Tuesday, May 28, 2013

Written on

SFR & Discoverability


While exchanging emails with an author of SFR, she raised the issue of discoverability. It reminded me I'd been wanting to touch upon the topic.

Image source: icanhazcheeseburger
While growing up, I had the unfortunate experience of believing the only TV shows available were those offered by the three main networks (and a handful of local channels). And that terrestrial radio music was the only kind in existence. The only valid stories were those offered by mainstream print publishers through brick and mortar stores. I feel embarrassed even now when I reflect on my ignorance (because I let myself be manipulated?).

As an adult, I witnessed a time where all of the above has been disproven. There are so many more entertainment choices available than what corporate marketing machines put in front of our faces. Yet there are still obstacles to discovering books, films, music, etc., beyond the mainstream--including how we limit ourselves as consumers.

While I can't help but depend on mainstream sources for some of my entertainment needs, I don't rely on them as my *only* source. Science fiction romance is a prime example of that. Heck, as a U.S. resident I got my start in this subgenre by watching a show from Japan!

But discovering SFR stories takes more work than simply opening a magazine and looking at ads or walking into a bookstore and perusing the end cap displays. Finding more SFRs to read involves online research and networking extensively with readers and authors.

Not everyone is willing to take those extra steps or can do so on a regular basis. There are very real challenges such as jobs, childcare, and other important responsibilities. So we'll filter those folks out of the discussion at hand!

One could argue some readers become overwhelmed when presented with "too many" book choices. Therefore, they stick to what's known, which often means around three or four mainstream options. They only talk to other readers about what's known, often driven by a strong need to belong.

They assign the highest value to what's known, sometimes only because publishers have paid good money to ensure that kind of result. I do worry a lot about readers being "played." But I also wonder if the idea of being overwhelmed by multiple choices is more of a myth than reality, at least for some readers.
 
SFRs without the backing of mainstream print publishers (even if we're just talking about distribution opportunities) face a significant discoverability challenge. Therefore, readers potentially miss out on good books--but they don't have to. When technologies like the Internet create a vast, nearly limitless playing field of entertainment choices, wouldn't it be advantageous to gain new consumer skills?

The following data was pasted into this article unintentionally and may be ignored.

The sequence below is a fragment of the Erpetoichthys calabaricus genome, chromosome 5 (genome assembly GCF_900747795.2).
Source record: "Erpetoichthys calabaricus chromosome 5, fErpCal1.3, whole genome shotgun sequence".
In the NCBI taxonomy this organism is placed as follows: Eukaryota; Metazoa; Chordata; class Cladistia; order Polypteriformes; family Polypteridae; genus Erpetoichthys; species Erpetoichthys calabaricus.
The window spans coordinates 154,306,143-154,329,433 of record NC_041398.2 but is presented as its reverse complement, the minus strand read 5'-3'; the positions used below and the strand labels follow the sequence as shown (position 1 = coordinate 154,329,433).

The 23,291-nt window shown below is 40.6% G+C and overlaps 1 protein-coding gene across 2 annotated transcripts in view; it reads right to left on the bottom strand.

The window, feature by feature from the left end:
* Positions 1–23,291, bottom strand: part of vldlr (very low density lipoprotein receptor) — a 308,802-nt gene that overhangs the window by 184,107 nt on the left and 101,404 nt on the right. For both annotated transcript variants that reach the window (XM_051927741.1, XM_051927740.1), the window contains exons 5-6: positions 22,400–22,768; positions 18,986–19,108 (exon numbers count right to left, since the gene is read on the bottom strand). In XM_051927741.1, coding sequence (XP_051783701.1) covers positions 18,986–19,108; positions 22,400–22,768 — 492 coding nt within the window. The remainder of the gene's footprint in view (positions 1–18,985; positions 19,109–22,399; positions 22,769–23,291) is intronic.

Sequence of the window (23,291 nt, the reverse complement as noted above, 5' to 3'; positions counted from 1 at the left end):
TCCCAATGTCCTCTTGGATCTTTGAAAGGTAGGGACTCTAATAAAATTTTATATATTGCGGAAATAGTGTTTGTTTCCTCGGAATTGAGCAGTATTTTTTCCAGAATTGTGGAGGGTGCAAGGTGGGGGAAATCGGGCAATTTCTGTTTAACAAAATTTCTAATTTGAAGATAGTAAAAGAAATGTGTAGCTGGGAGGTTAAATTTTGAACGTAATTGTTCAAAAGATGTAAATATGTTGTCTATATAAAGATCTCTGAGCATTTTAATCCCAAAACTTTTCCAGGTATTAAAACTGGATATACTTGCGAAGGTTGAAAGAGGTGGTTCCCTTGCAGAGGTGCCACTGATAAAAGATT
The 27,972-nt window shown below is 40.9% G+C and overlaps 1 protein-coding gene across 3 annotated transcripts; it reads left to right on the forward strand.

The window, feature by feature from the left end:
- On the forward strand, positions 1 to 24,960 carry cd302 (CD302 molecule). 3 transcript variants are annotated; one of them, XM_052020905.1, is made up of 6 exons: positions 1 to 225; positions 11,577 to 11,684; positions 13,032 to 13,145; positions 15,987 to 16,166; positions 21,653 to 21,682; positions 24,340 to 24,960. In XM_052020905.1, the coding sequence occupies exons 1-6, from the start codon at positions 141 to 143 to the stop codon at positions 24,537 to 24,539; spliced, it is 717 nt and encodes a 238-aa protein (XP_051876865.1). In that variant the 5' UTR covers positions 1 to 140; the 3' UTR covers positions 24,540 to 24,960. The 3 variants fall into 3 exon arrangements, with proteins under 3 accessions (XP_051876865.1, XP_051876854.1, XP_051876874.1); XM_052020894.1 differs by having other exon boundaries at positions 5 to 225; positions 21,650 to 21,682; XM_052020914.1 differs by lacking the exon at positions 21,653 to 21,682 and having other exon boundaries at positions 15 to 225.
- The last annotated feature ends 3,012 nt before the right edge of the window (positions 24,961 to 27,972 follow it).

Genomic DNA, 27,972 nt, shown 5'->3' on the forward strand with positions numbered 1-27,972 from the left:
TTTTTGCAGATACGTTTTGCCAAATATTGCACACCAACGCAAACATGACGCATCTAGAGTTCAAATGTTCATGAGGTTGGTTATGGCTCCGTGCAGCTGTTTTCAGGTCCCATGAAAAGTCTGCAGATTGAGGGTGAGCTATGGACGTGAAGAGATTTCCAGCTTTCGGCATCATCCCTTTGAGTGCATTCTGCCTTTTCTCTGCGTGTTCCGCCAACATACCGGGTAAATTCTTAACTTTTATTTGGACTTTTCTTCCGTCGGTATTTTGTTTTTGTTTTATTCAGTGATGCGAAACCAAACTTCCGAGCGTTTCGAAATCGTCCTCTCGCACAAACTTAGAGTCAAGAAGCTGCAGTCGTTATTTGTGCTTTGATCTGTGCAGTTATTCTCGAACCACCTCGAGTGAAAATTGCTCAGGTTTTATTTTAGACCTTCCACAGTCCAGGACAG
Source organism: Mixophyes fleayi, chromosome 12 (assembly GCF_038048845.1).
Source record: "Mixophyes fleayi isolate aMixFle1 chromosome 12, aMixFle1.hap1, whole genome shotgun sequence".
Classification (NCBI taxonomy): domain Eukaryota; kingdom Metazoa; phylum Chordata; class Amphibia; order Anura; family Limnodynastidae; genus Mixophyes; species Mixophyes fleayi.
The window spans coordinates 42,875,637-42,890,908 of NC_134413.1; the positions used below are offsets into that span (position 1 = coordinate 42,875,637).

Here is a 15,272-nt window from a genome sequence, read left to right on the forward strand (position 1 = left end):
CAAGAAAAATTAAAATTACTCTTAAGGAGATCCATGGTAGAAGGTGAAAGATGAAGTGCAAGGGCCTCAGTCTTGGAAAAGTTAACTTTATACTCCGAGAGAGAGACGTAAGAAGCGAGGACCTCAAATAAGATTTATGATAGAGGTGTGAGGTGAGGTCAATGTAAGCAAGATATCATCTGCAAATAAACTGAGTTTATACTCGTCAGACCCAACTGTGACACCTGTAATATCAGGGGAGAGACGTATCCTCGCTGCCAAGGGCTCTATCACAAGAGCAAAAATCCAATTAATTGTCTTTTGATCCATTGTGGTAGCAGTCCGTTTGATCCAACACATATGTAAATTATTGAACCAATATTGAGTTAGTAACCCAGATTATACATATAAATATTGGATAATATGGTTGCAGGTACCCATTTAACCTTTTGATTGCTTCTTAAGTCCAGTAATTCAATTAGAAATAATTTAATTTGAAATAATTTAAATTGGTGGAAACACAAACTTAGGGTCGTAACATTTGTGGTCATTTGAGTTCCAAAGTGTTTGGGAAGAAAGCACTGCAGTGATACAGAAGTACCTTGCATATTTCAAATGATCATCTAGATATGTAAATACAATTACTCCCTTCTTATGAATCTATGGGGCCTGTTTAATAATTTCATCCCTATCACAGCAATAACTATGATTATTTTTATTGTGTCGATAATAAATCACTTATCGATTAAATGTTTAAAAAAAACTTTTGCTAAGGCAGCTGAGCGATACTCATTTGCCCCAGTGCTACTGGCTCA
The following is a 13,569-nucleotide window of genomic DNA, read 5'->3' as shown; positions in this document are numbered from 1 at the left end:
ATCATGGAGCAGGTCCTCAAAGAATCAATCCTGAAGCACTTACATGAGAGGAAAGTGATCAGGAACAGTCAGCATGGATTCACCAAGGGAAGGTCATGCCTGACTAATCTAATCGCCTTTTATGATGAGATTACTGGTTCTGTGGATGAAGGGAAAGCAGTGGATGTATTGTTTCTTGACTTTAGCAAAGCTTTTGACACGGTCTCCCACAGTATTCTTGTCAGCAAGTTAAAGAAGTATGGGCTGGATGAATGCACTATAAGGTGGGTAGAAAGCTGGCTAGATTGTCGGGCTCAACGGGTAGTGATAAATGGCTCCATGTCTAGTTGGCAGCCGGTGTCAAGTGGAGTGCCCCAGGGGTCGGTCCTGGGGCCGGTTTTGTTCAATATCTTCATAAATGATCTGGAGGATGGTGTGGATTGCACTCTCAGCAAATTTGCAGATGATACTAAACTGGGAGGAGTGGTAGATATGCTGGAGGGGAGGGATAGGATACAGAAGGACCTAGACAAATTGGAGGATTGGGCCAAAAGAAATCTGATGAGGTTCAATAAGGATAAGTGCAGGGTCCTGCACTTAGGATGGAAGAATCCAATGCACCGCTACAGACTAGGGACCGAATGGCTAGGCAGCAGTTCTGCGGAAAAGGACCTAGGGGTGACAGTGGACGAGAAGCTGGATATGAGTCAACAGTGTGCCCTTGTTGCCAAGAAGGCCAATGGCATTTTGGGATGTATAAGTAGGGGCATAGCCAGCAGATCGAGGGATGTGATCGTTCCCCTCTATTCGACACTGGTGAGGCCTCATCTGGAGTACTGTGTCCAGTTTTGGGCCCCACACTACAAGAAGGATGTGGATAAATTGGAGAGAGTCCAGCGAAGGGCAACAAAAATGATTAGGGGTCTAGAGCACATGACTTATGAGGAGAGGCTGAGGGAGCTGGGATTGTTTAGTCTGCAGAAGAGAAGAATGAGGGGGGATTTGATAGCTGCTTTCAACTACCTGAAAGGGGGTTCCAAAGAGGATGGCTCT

In other words, are we entering a time when readers must become more proactive in order to discover new books? Yes, search engines and metadata and such can bring products to our fingertips, but on the other hand, what do we accomplish by sticking to the top three choices laid out by a Google search? I think we limit our choices unnecessarily.

Luckily, ebooks and indie publishing have paved the way for more readers to discover subgenres like sci-fi romance. An article by J.A. Konrath echoes this sentiment:
With ebooks, the readers are the ones who discover new writers. And those readers actually have a chance to discover more books than ever before, because many of them were never mentored by the establishment.
His statement highlights the new role readers can play as patrons of the arts, in this case, ebooks.

SFR represents the frontier beyond the mainstream. It will always be too niche for some people, but others may discover its value with the right story experience and by trusting the technology that delivers it.

It's important to point out that if readers make the effort to discover niche genres like SFR, then they should be rewarded, on average, with quality entertainment. Authors have full control over that part of the process.

In his post, J.A. Konrath also asked, "What about all the great books that don't hit the NYT list? Who speaks for those?"

Regarding science fiction romance, anyone who's a fan can speak for them, especially digital-first titles. They can always use a discoverability boost.

Would you like to speak for a science fiction romance you've enjoyed?

Joyfully yours,

Heather